Does Liberalism, Properly Understood, Justify Egypt`s Coup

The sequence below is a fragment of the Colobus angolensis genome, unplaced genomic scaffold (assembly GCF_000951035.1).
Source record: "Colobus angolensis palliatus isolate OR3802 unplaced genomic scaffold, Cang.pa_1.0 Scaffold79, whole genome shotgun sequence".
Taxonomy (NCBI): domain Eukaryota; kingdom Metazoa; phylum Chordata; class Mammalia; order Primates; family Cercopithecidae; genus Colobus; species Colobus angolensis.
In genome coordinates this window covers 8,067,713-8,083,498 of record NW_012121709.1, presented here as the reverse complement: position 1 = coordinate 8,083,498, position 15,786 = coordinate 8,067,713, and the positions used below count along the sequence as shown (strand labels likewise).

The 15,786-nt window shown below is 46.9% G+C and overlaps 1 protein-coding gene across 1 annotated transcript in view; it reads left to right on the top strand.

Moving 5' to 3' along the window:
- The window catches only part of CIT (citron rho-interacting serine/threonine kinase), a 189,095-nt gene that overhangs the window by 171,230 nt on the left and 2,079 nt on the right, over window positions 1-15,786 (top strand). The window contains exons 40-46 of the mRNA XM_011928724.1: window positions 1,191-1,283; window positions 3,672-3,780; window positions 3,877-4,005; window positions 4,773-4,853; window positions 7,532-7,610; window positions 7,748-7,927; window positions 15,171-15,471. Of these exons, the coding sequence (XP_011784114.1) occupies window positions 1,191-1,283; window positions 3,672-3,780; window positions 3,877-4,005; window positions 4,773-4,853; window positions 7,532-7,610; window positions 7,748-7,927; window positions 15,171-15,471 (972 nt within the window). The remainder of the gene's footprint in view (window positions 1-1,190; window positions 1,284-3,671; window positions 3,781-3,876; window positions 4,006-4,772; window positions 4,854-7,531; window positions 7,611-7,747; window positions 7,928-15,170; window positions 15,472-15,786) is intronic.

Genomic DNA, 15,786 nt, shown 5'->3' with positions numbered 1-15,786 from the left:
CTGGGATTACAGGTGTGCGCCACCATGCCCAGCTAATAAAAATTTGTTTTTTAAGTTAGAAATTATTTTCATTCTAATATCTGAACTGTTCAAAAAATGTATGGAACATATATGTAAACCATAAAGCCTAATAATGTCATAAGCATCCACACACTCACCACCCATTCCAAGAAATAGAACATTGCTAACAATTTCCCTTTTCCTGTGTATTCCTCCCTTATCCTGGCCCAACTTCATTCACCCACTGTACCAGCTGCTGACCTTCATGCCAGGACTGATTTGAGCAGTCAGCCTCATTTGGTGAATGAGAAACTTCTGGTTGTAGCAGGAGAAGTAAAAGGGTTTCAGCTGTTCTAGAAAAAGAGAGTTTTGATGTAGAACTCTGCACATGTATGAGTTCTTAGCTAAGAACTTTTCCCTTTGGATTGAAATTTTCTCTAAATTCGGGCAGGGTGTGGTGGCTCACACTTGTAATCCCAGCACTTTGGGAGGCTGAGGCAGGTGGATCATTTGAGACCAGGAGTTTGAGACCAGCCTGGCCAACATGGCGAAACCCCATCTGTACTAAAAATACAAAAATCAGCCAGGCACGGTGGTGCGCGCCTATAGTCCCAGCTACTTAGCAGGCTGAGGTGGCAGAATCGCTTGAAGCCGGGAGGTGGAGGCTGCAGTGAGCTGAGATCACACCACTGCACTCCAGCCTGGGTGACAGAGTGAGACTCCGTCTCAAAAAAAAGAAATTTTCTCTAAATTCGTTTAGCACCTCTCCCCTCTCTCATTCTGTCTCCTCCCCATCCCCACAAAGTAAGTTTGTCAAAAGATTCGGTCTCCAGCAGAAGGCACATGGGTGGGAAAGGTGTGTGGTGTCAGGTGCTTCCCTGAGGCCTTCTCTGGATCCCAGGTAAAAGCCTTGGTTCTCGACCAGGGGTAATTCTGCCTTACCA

This is the best-argued liberal case for the Egyptian coup that I have seen ( I think, however, it can be criticized both for the numerous unverifiable assumptions that have to be made about the future behavior of Egyptians, both Islamist and non-Islamist, as well as a misreading of Locke's reasons for the exclusion of Catholics. As far as I understand Locke's reasons for the exclusion of Catholics, it was that they owed exclusive loyalty to the Pope, and thus they could not be loyal subjects of the British Crown. The Muslim Brotherhood cannot be reasonably accused of acting on behalf of a foreign power or owing some kind of extra-territorial loyalty to a foreign power (although I realize that much of the anti-MB rhetoric makes precisely that claim). It might be more realistic to analogize them to Locke's atheists whom Locke says cannot be trusted to uphold public trusts because they lack sufficient belief in Christianity to be trusted with these offices. For the Egyptian nationalist (or hyper-nationalist), the Muslim Brotherhood are untrustworthy in a similar way insofar as they do not have sufficient "belief" in the nation to be trusted with any of its offices. But such a conception of Egypt hardly seems liberal or worthy of liberal support. A more persuasive argument might be that the MB (and other Islamists) are not sufficiently committed to liberty ("the priority of liberty") to be trusted with rule, but that criticism (aside from its essentially contestable empirical basis) hardly seems to distinguish them from other groups in Egypt. More problematically, however, if we take these arguments as the true reasons motivating Egyptian liberals, we are left with no reasonable pathway for democracy in Egypt in the absence of Egyptian Muslims themselves becoming less religious, something that does not seem very plausible in the short to medium term. It also requires the heroic assumption that the current leadership in the Arab world can be compared to Enlightenment era European monarchs such as Fredrick the Great or Louis XIV. I anticipated, and responded to, many of these arguments in my earlier piece for The Boston Review, What Killed Egyptian Democracy (

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